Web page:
Royal Oak Tribune

ESPN announces 300 layoffs, citing ‘disruption’ amid virus pandemic

- By Pat Eaton-Robb

ESPN announced Thursday it is eliminatin­g about 500 jobs worldwide, including about 300 through layoffs.

The cuts amount to about 10% of the employees at the sports network and are due largely to the impact of the pandemic on its business and the “tremendous disruption in how fans consume sports.”

“In the short term, we enacted various steps like executive and talent salary reductions, furloughs and budget cuts, and we implemente­d innovative operations and production approaches, all in an effort to weather the COVID storm,” Jimmy Pitaro, ESPN’s chairman, wrote in an email to employees. “We have, however, reached an inflection point.”

In addition to the layoffs, the company is planning to leave about 200 vacant positions unfilled.

ESPN did not say how many of the job cuts would come at its Bristol, Connecticu­t, campus, but said they would not be concentrat­ed in any one area. Onair talent, the vast majority having personal contracts, is not expected to be heavily affected. But some of those contracts could be allowed to expire.

The company said it has more than 5,000 employees, including about 4,000 in Bristol.

The Disney subsidiary has recently been moving toward more direct-to-consumer offerings, including its ESPN+, a streaming service that has grown to about 8.5 million subscriber­s.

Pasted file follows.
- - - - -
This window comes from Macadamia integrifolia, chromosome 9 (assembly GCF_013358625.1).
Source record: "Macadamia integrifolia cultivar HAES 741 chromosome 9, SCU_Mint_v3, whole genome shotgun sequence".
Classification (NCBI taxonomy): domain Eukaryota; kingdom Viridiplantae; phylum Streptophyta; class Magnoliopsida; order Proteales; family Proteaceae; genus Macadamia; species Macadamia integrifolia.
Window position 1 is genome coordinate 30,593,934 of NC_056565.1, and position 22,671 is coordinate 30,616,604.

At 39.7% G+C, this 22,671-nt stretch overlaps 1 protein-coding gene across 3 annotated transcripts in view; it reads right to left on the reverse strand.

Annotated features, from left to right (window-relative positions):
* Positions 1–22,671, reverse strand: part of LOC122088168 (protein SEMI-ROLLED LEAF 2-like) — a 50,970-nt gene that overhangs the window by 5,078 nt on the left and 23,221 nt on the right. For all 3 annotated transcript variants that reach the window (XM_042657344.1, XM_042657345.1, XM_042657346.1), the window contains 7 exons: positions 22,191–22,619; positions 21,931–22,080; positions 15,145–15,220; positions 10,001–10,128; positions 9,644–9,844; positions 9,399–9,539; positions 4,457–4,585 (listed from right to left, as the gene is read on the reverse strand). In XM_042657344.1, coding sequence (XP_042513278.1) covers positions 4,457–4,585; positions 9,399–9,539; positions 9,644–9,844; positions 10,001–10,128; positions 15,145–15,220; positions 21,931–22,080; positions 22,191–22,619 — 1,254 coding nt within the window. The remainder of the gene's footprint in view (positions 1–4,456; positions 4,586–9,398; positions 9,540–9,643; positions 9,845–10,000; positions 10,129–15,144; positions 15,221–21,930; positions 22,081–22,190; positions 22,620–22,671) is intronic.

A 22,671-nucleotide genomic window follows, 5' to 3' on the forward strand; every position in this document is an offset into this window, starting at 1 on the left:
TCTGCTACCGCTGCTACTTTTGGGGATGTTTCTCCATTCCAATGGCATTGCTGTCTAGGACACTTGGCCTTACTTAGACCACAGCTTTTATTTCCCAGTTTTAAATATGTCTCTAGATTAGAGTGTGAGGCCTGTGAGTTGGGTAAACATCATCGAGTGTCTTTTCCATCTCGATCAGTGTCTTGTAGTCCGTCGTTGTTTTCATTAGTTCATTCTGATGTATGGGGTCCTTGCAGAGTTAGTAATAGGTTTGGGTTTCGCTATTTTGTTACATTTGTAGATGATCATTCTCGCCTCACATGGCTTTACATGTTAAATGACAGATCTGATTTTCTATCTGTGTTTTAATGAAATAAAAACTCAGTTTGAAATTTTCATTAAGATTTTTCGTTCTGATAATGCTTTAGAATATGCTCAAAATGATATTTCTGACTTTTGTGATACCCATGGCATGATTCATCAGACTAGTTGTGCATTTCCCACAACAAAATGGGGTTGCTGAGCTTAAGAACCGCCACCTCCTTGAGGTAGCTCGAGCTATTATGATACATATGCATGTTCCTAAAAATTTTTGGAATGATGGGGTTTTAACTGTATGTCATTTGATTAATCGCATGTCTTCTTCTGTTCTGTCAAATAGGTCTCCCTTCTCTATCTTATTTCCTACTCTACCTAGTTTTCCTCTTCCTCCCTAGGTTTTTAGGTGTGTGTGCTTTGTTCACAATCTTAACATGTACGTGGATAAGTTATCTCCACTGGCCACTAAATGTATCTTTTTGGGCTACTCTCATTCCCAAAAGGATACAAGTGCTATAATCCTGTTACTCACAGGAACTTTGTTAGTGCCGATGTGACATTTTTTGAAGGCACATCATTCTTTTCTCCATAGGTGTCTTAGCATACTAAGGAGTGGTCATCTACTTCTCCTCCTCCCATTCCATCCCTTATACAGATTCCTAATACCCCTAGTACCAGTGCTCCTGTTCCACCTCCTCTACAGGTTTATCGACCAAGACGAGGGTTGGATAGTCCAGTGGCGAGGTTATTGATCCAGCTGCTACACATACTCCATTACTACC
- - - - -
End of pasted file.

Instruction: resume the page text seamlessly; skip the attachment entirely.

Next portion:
Pitaro said the discussion­s on how to reposition the company in a changing media landscape predate COVID-19, but said the pandemic had accelerate­d those discussion­s.

“Placing resources in support of our direct-toconsumer business strategy, digital, and, of course, continued innovative television experience­s, is more critical than ever,” he wrote. “However, building a successful future in a changing world means facing hard choices. Making informed decisions about how and where we need to go — and, as always, in the most efficient way possible — is by far the most challengin­g job of any leadership team.”

The layoffs come three years after ESPN cut about 250 jobs, including journalist­s and on-air talent.

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